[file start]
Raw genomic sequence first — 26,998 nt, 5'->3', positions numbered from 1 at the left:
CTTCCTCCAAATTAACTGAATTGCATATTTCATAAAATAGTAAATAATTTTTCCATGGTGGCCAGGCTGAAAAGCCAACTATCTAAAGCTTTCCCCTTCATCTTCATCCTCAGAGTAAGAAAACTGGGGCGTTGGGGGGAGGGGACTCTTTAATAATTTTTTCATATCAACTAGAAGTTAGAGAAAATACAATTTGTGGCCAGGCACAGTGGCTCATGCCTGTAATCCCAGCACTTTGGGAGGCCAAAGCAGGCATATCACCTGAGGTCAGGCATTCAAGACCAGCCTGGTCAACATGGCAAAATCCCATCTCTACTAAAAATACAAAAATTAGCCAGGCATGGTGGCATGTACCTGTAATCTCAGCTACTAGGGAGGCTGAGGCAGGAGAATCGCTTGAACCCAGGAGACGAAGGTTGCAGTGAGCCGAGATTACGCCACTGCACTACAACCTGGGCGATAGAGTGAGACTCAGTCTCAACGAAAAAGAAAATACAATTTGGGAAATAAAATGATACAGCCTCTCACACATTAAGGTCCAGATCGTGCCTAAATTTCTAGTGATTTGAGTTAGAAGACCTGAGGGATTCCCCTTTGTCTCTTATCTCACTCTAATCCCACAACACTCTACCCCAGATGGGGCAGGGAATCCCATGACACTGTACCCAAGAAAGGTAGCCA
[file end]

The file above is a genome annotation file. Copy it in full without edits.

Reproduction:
Raw genomic sequence first — 26,998 nt, 5'->3', positions numbered from 1 at the left:
CTTCCTCCAAATTAACTGAATTGCATATTTCATAAAATAGTAAATAATTTTTCCATGGTGGCCAGGCTGAAAAGCCAACTATCTAAAGCTTTCCCCTTCATCTTCATCCTCAGAGTAAGAAAACTGGGGCGTTGGGGGGAGGGGACTCTTTAATAATTTTTTCATATCAACTAGAAGTTAGAGAAAATACAATTTGTGGCCAGGCACAGTGGCTCATGCCTGTAATCCCAGCACTTTGGGAGGCCAAAGCAGGCATATCACCTGAGGTCAGGCATTCAAGACCAGCCTGGTCAACATGGCAAAATCCCATCTCTACTAAAAATACAAAAATTAGCCAGGCATGGTGGCATGTACCTGTAATCTCAGCTACTAGGGAGGCTGAGGCAGGAGAATCGCTTGAACCCAGGAGACGAAGGTTGCAGTGAGCCGAGATTACGCCACTGCACTACAACCTGGGCGATAGAGTGAGACTCAGTCTCAACGAAAAAGAAAATACAATTTGGGAAATAAAATGATACAGCCTCTCACACATTAAGGTCCAGATCGTGCCTAAATTTCTAGTGATTTGAGTTAGAAGACCTGAGGGATTCCCCTTTGTCTCTTATCTCACTCTAATCCCACAACACTCTACCCCAGATGGGGCAGGGAATCCCATGACACTGTACCCAAGAAAGGTAGCCA